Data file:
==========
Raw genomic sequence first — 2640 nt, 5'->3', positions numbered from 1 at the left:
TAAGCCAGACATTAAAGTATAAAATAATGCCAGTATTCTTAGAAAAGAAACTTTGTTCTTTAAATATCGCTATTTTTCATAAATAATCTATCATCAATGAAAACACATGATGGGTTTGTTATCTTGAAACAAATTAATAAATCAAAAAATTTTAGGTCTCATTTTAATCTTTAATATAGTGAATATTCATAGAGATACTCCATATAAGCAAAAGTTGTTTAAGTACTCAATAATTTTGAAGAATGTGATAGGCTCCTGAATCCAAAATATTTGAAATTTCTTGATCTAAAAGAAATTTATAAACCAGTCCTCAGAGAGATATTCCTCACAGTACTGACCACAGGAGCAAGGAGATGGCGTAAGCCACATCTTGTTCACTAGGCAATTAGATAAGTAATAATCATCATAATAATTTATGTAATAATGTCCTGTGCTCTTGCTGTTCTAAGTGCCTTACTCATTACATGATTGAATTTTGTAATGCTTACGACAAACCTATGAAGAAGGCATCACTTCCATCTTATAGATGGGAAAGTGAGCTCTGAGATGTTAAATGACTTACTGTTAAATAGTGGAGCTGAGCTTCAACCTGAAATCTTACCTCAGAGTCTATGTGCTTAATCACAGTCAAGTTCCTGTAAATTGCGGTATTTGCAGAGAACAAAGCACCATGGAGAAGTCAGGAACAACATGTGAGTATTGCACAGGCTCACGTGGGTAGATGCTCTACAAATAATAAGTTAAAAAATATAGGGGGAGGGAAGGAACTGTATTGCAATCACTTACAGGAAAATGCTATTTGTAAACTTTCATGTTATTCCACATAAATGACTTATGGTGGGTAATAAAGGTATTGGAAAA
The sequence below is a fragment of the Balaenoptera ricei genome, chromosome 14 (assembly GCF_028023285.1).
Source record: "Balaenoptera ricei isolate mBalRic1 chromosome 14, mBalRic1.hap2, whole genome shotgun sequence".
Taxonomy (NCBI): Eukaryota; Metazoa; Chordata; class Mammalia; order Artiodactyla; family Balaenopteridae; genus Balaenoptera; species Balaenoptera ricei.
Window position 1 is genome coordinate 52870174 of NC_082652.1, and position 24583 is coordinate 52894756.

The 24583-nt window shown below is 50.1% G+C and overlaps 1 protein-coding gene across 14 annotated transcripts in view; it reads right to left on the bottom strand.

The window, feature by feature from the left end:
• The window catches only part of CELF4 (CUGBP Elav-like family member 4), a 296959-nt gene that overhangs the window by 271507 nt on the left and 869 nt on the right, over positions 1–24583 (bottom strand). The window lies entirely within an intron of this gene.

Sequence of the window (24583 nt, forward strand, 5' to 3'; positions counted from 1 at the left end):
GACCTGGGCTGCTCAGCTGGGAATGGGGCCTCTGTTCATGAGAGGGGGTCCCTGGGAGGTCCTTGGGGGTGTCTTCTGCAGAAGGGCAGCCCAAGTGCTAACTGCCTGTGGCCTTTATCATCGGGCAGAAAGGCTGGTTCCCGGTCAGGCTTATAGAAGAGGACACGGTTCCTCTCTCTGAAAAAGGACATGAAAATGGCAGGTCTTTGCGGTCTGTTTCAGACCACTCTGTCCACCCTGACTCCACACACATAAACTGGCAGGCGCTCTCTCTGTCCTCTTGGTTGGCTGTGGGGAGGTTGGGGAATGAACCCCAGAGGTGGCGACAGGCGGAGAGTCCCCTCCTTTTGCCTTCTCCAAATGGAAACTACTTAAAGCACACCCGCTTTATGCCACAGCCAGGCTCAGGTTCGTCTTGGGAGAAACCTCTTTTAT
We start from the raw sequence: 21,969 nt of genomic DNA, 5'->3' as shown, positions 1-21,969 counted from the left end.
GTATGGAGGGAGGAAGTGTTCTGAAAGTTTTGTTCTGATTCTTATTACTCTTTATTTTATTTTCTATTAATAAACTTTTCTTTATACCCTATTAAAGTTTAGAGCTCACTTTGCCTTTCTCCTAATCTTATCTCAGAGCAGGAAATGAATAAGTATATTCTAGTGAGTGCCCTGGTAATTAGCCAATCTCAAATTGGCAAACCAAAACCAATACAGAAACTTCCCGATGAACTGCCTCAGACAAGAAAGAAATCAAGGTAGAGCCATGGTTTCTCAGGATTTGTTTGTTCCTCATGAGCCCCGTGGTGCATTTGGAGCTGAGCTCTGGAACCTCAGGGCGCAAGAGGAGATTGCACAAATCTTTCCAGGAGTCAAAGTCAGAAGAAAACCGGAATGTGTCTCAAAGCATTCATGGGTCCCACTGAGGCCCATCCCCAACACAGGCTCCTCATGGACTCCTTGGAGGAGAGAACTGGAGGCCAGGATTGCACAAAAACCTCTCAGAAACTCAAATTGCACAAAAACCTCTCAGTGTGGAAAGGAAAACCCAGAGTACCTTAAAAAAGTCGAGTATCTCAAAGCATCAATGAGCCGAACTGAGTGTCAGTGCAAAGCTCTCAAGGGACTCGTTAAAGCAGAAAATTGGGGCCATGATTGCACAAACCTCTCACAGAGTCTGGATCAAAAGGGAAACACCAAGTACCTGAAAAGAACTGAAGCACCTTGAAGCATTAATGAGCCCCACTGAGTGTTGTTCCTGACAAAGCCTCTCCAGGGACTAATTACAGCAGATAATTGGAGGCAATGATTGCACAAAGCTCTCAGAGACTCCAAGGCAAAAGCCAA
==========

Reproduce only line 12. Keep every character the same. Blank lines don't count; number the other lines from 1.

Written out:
We start from the raw sequence: 21,969 nt of genomic DNA, 5'->3' as shown, positions 1-21,969 counted from the left end.